HOW LOW WILL YOU GO?

By Rose Murray Brown MW    Published in The Scotsman 30 January 2016

I have had a lot of feedback from readers asking for more information on the rise of alcohol levels in wines. 

It seems that more and more wine drinkers are looking for wines with moderate alcohol levels at 12% or below.  Whilst they do not want to go to the ‘low alcohol styled wine section’, they just want to cut down a bit on alcohol and calories.  You can of course go sparkling with Prosecco, Cava or Champagne (all at 12% or below), but if you want a still white or red where should you look? 

The answer is to search mainly in European wine regions, where alcohol levels tend to be slightly lower due to lower temperatures and less grape ripeness.  There was one exception in our tasting from Marlborough in New Zealand, where efforts have been made to make ‘lighter-styled’ wines and The Doctor’s Sauvignon Blanc is the most successful to date.

We tasted our way through scores of lighter whites and reds to find our favourite twelve wines for easy quaffing:


CRISP DRY WHITE

Hungary: HILLTOP PREMIUM PINOT GRIGIO / KIRALYLEANYKA 2014
(£4.79 The Co-operative)
A very fair price for this crisp dry Hungarian made by Hilltop’s talented winemaker Eva Keresztury.  It has very light floral, peachy, citric flavours, medium depth of flavour and is extremely dry – but a fantastic bargain at under £5: 12% alcohol  STAR VALUE BUY


Loire, France: MUSCADET DE SEVRE ET MAINE 2014 Chateau de la Placeliere
(£9.50 Oddbins)
If you have turned your back on Muscadet, now is the time to revisit.  Not only is their alcohol level moderate, but they offer great value for money.  Added to this is the promising vintage of 2014.  This is made by Vincent Lieubeau who has worked in USA, South America and Europe before heading back to run his family estate with brother Francois.  Light pearskin aromas, green apple and citric flavours. Organic to boot too: 12% alcohol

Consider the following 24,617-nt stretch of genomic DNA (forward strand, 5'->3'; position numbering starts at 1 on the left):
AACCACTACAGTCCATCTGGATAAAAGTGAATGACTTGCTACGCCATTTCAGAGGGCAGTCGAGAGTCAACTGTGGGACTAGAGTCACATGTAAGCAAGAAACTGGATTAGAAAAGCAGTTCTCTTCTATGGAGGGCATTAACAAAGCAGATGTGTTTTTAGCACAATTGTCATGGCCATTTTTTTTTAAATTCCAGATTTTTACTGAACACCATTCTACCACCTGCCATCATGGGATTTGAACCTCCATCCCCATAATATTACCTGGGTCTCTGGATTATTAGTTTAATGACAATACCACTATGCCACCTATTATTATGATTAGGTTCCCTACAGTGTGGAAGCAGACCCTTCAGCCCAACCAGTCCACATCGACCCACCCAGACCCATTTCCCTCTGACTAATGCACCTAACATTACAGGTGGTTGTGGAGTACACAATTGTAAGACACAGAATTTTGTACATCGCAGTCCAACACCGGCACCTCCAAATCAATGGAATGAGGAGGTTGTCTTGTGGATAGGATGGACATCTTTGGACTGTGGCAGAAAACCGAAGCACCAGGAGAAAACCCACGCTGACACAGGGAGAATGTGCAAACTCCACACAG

Loire, France: TOURAINE SAUVIGNON 2014 Domaine de la Colline
(£8.99 in mixed case or £9.99 bt www.laithwaites.co.uk)
A great substitute for Sancerre.  Made by an old family estate set up four generations ago by the Colin family.  Today their winemaker is Raphael Boileau who has crafted a sleek crisp minerally lemony Sauvignon Blanc here, which has a great natural core of high acidity making it a good match for shellfish or the local Crottin de Chavignol goats cheese: 12% alcohol


Piedmont, NW Italy: GAVI LA GIUSTIANA TERRE ANTICHE 2014
(£12 Oddbins)
Delightful unoaked crisp dry white, light enough in body to serve as aperitif or with your crab starter.  Made by the Lombardini family who took over the C12 Grangia Bassignana converting vineyards to organic and sustainable methods: 12% alcohol


Veneto, NE Italy: SOAVE CLASSICO 2013 Pieropan
(£13.99 www.laithwaites)
From the leading Soave producer.  The Pieropan family are based in the centre of the mediaeval town of Soave in the Classico heartland.  Focusing on low yields, old vines and ripe fruit in their well-sited vineyards, their Soave has a richer intensity than many others.  This has melón aromas, minerally palate with a creamy texture.  Pricier than many Soave, but worth it: 12% alcohol


MEDIUM DRY WHITE

Marlborough, New Zealand: THE DOCTORS’ SAUVIGNON BLANC 2014
(£8.99 Waitrose)